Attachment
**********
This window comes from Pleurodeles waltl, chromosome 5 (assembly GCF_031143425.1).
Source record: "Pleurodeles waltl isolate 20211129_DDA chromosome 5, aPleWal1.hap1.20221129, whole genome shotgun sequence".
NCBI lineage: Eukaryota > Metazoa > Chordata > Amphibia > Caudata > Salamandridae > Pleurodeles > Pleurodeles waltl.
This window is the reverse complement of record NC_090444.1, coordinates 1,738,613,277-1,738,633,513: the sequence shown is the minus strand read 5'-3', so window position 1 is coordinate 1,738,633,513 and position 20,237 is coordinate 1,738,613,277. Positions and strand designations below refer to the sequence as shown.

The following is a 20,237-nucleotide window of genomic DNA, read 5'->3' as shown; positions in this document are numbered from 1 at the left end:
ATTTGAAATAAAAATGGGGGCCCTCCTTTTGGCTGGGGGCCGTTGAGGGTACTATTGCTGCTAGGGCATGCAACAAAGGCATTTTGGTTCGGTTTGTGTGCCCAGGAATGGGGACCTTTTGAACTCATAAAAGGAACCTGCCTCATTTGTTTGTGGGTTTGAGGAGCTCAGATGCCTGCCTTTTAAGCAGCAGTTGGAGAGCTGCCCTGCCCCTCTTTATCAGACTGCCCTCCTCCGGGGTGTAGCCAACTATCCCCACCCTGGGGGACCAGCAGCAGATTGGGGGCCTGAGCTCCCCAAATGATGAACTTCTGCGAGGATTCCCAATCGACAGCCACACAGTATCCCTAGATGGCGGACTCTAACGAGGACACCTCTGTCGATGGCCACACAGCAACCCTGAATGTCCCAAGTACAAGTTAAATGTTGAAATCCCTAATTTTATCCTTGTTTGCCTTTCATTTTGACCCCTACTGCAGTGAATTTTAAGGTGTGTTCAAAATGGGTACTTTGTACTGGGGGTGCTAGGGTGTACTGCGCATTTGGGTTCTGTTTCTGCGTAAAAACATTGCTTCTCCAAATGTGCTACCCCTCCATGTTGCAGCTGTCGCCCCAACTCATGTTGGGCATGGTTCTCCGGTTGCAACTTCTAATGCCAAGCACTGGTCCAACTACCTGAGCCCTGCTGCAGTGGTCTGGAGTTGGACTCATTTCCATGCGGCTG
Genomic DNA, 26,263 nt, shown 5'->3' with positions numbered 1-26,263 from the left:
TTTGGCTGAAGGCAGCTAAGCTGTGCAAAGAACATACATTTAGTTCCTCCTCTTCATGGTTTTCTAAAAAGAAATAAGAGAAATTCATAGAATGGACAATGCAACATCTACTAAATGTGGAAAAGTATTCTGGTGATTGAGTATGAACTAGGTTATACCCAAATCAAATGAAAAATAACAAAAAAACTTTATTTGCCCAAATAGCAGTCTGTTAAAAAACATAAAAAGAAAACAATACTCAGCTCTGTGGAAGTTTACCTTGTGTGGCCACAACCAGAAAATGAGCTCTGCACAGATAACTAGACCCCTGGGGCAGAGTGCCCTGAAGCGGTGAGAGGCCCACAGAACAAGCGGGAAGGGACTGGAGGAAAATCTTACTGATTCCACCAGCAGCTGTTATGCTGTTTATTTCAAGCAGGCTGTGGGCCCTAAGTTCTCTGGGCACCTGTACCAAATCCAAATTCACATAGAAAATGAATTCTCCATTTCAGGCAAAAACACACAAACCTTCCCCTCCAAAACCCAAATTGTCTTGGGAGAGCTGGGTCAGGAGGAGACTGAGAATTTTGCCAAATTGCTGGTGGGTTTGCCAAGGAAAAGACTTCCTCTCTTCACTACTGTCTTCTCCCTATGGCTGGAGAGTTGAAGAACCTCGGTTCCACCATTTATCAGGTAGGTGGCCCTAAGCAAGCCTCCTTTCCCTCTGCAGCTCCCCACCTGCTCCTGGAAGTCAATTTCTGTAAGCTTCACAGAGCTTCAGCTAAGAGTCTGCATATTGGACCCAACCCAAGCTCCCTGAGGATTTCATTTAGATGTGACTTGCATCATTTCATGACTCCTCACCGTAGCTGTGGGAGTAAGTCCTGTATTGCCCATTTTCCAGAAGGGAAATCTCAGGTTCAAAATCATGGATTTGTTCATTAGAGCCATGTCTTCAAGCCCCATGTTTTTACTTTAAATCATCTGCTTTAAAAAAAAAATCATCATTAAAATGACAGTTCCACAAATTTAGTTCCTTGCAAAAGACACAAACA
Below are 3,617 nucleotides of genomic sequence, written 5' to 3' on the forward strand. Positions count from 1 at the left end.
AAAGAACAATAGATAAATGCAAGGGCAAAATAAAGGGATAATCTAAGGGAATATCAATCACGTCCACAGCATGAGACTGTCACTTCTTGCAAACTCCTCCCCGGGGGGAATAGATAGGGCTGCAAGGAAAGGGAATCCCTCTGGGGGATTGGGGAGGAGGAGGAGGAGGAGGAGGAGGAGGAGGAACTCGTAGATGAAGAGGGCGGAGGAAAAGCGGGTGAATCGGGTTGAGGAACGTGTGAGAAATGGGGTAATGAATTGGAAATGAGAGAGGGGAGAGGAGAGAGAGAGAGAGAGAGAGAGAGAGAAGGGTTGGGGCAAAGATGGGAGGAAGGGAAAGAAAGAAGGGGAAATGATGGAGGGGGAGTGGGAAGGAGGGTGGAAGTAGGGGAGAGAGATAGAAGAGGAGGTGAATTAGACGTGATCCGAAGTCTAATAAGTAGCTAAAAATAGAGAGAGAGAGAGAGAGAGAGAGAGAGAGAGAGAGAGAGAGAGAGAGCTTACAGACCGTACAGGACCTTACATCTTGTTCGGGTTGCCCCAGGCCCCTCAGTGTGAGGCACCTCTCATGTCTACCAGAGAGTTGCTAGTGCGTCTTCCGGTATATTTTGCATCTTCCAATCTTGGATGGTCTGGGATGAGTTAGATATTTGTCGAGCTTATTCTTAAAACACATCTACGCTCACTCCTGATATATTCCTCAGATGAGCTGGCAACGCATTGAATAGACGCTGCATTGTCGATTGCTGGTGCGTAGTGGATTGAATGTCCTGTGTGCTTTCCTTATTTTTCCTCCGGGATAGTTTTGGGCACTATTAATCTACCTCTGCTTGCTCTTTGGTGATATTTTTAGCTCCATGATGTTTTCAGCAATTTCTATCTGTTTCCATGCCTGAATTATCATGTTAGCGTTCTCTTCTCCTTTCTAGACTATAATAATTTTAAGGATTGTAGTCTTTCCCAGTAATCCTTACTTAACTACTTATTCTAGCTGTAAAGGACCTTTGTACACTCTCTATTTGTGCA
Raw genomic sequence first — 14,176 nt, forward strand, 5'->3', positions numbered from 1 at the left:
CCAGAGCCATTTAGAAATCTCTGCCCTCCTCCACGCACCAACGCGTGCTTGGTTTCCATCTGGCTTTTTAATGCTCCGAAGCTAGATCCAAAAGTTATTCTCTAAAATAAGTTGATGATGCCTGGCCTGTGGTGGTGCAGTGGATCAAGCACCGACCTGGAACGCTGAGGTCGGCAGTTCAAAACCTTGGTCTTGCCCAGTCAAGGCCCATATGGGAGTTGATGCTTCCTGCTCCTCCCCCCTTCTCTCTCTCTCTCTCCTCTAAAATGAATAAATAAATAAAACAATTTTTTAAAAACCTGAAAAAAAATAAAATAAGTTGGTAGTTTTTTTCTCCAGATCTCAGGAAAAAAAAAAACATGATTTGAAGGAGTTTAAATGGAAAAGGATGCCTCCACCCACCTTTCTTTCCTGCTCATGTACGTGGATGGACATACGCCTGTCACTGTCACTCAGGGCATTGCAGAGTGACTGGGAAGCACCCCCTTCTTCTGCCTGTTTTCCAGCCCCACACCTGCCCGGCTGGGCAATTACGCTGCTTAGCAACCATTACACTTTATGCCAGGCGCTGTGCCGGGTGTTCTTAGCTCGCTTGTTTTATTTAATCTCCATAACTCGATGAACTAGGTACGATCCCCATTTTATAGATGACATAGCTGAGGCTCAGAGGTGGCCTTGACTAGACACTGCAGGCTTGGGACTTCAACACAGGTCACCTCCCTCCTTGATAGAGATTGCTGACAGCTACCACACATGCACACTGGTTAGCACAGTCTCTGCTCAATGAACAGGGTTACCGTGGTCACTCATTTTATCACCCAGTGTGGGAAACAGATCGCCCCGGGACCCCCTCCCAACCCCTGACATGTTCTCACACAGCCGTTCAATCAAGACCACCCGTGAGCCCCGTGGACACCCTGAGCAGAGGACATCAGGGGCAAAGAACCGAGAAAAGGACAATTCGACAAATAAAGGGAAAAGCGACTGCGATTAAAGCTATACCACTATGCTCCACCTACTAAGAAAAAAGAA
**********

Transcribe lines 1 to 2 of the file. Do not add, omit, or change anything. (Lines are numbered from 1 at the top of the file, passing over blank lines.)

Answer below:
This window comes from Pleurodeles waltl, chromosome 5 (assembly GCF_031143425.1).
Source record: "Pleurodeles waltl isolate 20211129_DDA chromosome 5, aPleWal1.hap1.20221129, whole genome shotgun sequence".